School of Public Health - International Health
South Africa-Multi-level determinants of uptake and adherence to a novel women-empowered HIV prevention strategy
Witkoppen Health and Welfare Centre is running an implementation study focused on HIV prevention for adolescent girls and young women (AGYW) in Johannesburg. AGYW attending clinic or community-based venues and testing HIV negative are recruited to participcate in a study offering them HIV self-testing kits for their male partners, as well as pre-exposure prophlyaxis (PrEP) for AGYW who perceive themselves to be at high risk for HIV infection. Embedded within the DREAMS Innovations grant, is an NIH study assessing qualitatively barriers and facilitators to completion of each step of the HIV prevention cascade for partner testing and PrEP. This is an exciting multi-component HIV prevention study that includes both opportunities for quantiatve and qualitative research experience.
PI Mentor: Sheree Schwartz
The reality of my expirience in Johannesburg far exceeded my expectations. The women I worked with were extremely resilient and they epitomize how powerful community-driven approaches to development can be. After living and working in South Africa for five months, these women became my family, and, thanks to them, I learned the nuances of South African culture and I was encouraged to view adversity and privilege from a different perspective.
During my time there, I was involved in two studies that aimed to understand the barriers and facilitators adolescent girls and young women (AGYW) face in initiating and adhering to a combination of HIV prevention interventions. The two interventions included (1) secondary distribution HIV self-testing and (2) oral pre-exposure prophylaxis. One of my roles was to assist with recruitment, enrollment, and data collection for one study that quantitatively assessed these questions and my other role involved overseeing and conducting the data analysis for a qualitative study that also addressed these questions. One aspect of my practicum that I loved was my involvement within the implementation portion of the program. This allowed me to travel to informal settlement sites to assist with HIV testing, study recruitment, and data collection. It is one thing to read about the challenges that individuals of a certain population and certain area face, but to be in the community, interact with the people living there, and observe their living conditions gave a whole new perspective.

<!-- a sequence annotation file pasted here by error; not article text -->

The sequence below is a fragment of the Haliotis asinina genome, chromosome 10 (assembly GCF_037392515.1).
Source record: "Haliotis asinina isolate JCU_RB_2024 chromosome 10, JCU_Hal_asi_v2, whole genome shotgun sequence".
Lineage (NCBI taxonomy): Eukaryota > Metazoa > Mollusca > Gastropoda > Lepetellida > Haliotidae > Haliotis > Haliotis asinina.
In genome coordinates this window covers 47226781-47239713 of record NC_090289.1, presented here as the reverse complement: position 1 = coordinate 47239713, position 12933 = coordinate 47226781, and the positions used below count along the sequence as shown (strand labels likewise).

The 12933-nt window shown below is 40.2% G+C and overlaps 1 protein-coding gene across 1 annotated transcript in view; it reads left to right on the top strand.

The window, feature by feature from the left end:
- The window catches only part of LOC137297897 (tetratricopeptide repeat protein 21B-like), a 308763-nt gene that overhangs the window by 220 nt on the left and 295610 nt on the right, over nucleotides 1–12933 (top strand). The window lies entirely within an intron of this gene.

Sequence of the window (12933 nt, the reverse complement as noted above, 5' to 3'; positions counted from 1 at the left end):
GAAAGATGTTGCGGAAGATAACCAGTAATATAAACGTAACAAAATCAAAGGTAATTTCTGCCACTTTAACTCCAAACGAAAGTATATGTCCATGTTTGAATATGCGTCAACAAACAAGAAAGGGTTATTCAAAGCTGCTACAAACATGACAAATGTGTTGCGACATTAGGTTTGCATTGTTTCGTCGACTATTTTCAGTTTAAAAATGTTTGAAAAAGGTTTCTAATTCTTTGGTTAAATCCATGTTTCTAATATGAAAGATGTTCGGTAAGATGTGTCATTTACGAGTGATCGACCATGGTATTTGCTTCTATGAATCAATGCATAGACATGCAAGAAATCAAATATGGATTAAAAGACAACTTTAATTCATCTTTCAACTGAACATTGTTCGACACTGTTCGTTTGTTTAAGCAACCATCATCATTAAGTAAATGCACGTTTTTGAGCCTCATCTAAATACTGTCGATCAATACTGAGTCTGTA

Some challenges I faced were one, not being able to speak the local languages. While English is a compulsory language in South Africa, there are twelve official languages. While I could communicate with everyone in English, most of my co-workers, and most of the research participants did not speak English as their first language. A lot of informal conversations happened in one of the twelve languages which made it very difficult to pick up on local dialects. Additionally, since I did not speak these languages, I could not conduct the in-depth interviews for the qualitative study. This forced me to creative and develop a method for communicating essential qualitative skills, ethics, and data concerns to the local researchers who were conducting the interviews. Fortunately, the researchers we worked with were extremely open and welcomed any feedback from me, the local team, and my superiors, which made it a comfortable environment to share feedback and constructive criticism. Another challenge I faced was safety. Before arriving in Johannesburg, I had heard a lot of negative things about the city, specifically around crime. While a lot of that was true, I that this made the expirience very humbling and made you constantly recognize the different dimensions of privilege.
This expirience has shaped my plans for the next step in my academic and career trajectory. I loved being involved in research and realized that this type of work satisfies my curiosity. I also realized that I was intrigued by the work the nurses and counsellors did and that a more clinical career might be something I pursue later in my career. Overall, this expirience really helped solidify where I want to focus my research and career interests going forward and has provided me with the skills to confidently work on public health programs in the future.
Leah (right) with community liaison officer (Gloria) from Witkoppen Health and Welfare Center at a DREAMS Innovations recruitment site in Cosmo City, northern Johannesburg